This exhibition of the four hundred year old Book of Common Prayer and its progeny showcases a book that is not only used for public worship and private prayer but, by its liturgical excellence, holds a special place in the evolution of English language and literature. Archbishop Cranmer’s somberly magnificent prose, read week by week, entered and possessed the minds of many English-speaking Christians and became the fabric of their prayer, the utterance of their most solemn and their most vulnerable moments.
The prayer book has also been the crowning masterpiece of the world’s greatest typographers and printers, from Whitchurch in the 1540s to Daye in the 1570s, from Baskett and Baskerville in the mid-1700s to Pickering in the 1840s and DeVinne in the 1890s on down to Updike in the 1930s. Fine binders like Mearne in the 1660s along with Riviere and Zaehnsdorf in the 1880s among others lavished their art on the prayer book, customizing them with magnificent decoration evident in the fine printings and bindings you will see displayed.
At the time of the Reformation (the mid 16th century) King Henry VIII’s youthful Archbishop Thomas Cranmer had a compelling vision—to convert England to a deeper understanding and appreciation of the Gospel of Christ. At the heart of the church’s reformation he envisioned was the assumption that the Holy Scripture, the prayer and the song of the Church must be in a language understood by the people of God. His translation of the Latin mass into English provided worshippers with a largely Catholic communion service with Protestant additions.
Throughout the Book of Common Prayer Archbishop Cranmer introduced large portions of Scripture into the prayer life of home and church. He added four verses from Scripture to the Communion rite following the General Confession and Absolution to underscore a very important fact: Christians believe baptized church members are forgiven through the merits and mediation of Jesus Christ. Forgiveness does not come from a priest, the church, or even a special prayer. It comes through Christ alone.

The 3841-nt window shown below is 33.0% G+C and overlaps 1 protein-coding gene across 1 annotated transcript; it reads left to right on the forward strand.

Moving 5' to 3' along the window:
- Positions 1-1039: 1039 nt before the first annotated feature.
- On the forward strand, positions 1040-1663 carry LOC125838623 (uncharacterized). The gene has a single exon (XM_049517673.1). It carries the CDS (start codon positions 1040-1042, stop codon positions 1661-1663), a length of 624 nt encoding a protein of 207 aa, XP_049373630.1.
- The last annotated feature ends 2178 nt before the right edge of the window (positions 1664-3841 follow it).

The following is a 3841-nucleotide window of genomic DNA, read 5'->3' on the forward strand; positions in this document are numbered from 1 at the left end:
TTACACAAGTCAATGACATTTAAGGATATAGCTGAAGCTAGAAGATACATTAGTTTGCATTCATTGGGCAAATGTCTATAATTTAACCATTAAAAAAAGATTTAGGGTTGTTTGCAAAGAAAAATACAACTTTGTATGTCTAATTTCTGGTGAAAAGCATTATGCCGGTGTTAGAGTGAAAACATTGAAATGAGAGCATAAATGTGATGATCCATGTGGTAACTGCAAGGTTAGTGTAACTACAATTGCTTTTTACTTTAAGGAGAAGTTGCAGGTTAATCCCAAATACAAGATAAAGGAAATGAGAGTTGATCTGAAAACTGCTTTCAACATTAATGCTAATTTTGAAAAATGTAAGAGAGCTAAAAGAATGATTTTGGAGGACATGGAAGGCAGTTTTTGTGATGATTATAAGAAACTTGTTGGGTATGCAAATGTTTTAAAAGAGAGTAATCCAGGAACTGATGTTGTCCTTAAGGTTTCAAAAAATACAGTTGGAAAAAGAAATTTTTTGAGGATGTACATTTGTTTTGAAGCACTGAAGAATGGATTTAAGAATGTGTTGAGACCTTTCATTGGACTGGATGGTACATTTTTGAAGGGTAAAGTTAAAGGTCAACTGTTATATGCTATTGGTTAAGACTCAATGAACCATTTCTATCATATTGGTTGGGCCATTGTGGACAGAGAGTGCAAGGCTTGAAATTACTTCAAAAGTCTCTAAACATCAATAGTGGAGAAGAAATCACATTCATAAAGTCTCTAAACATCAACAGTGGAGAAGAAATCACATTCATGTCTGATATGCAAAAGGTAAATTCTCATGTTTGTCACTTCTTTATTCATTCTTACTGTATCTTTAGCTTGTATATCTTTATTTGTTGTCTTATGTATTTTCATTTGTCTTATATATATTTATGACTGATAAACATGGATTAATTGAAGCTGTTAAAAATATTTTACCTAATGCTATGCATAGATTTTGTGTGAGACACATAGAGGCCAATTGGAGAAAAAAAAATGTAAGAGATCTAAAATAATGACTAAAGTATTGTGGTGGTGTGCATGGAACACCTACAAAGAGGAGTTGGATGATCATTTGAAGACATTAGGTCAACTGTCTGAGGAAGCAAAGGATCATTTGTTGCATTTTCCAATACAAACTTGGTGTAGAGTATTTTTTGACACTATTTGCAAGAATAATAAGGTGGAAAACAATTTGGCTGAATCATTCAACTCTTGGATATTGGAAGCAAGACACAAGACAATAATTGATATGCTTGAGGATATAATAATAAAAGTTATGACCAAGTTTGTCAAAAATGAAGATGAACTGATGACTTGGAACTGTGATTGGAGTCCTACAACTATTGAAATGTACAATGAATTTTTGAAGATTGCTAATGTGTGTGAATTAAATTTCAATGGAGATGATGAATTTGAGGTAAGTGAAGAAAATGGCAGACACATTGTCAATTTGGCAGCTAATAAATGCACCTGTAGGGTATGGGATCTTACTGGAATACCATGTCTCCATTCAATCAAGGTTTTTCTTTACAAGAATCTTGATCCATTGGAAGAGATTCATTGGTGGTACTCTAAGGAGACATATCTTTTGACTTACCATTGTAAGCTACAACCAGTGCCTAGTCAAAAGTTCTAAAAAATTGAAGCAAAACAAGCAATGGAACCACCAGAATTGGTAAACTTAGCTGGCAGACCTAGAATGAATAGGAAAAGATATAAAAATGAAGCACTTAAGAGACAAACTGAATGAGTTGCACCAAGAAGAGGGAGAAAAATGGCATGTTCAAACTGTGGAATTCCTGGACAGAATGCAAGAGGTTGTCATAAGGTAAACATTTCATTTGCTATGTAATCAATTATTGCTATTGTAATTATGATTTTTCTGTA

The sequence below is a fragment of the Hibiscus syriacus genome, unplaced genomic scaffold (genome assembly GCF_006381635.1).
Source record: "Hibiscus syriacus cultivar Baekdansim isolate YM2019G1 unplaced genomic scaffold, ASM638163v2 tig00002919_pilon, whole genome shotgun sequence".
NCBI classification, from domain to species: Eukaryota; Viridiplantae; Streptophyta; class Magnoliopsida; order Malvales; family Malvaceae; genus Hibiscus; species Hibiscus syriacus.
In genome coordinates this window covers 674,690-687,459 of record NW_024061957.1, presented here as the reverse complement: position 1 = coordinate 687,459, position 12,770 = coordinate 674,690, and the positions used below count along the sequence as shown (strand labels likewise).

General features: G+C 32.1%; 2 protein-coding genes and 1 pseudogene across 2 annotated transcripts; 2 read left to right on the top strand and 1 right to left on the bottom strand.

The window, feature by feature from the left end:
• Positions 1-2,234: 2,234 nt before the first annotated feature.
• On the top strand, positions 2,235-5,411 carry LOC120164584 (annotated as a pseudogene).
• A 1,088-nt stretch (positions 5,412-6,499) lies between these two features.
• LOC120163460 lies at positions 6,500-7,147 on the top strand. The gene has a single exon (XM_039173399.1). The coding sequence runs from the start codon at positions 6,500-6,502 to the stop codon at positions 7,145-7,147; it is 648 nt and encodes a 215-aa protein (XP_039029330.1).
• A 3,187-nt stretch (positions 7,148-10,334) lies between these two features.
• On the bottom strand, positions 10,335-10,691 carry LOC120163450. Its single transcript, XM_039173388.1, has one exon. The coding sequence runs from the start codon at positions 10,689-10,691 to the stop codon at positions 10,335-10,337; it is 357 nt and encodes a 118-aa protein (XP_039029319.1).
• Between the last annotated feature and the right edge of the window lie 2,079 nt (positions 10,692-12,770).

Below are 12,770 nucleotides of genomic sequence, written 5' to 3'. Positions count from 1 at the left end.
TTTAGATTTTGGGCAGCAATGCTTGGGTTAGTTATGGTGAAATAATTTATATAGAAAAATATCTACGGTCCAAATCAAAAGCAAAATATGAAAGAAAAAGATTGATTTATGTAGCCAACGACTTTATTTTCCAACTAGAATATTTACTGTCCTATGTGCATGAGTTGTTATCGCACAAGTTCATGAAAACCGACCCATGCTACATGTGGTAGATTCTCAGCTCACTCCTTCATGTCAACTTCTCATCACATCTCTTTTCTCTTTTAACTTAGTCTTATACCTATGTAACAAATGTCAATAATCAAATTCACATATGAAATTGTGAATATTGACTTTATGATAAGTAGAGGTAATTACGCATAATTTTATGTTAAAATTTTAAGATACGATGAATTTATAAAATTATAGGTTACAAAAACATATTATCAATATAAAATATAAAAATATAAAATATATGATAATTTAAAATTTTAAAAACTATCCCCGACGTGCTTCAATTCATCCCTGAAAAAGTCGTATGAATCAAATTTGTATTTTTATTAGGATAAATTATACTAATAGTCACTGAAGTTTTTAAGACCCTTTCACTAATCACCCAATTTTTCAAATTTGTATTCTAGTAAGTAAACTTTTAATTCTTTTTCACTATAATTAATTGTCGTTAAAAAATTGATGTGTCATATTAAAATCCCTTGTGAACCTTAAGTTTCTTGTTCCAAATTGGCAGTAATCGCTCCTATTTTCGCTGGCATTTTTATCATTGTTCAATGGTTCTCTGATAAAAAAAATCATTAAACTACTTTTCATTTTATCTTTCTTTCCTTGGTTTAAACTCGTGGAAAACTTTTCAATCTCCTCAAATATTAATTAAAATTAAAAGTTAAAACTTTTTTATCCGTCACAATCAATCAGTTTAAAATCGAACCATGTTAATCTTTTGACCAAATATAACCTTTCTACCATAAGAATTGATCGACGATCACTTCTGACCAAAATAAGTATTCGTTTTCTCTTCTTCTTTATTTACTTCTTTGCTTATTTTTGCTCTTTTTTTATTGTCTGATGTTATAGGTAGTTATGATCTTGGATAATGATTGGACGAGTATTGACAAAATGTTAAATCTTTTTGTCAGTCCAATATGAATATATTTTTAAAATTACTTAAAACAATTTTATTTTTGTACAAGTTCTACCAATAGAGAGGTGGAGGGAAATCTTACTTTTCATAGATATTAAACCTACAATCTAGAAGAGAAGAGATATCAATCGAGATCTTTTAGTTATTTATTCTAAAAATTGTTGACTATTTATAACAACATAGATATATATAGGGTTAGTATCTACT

Hear what comfortable words our Saviour Christ saith unto all who truly turn unto him, “Come unto me all you that are weary and are carrying heavy burdens, and I will give you rest.” Matthew 11:28, “For God so loved the world that he gave his only son, so that everyone who believes in him may not perish but may have eternal life,” John 3:16. “This is a true saying, and worthy of all men to be received, that Christ Jesus came into the world to save sinners.” I Timothy 1:15 “If any man sin, we have an Advocate with the Father, Jesus Christ the righteous; and he is the perfect offering for our sins, and not for ours only, but for the sins of the whole world.” I John 2:1-2.
For almost 500 years these verses that Cranmer chose to name “Comfortable Words” have been spoken in churches around the globe. Episcopalians still hear these verses in Holy Eucharist Rite I. The words are not intended to “comfort” believers in the modern sense of the word; rather, they are meant to “strengthen” believers with the assurance of forgiveness.
Curated by Dr. Kenneth E. Rowe
In memory of generous donors Fred and Mary Louise Maser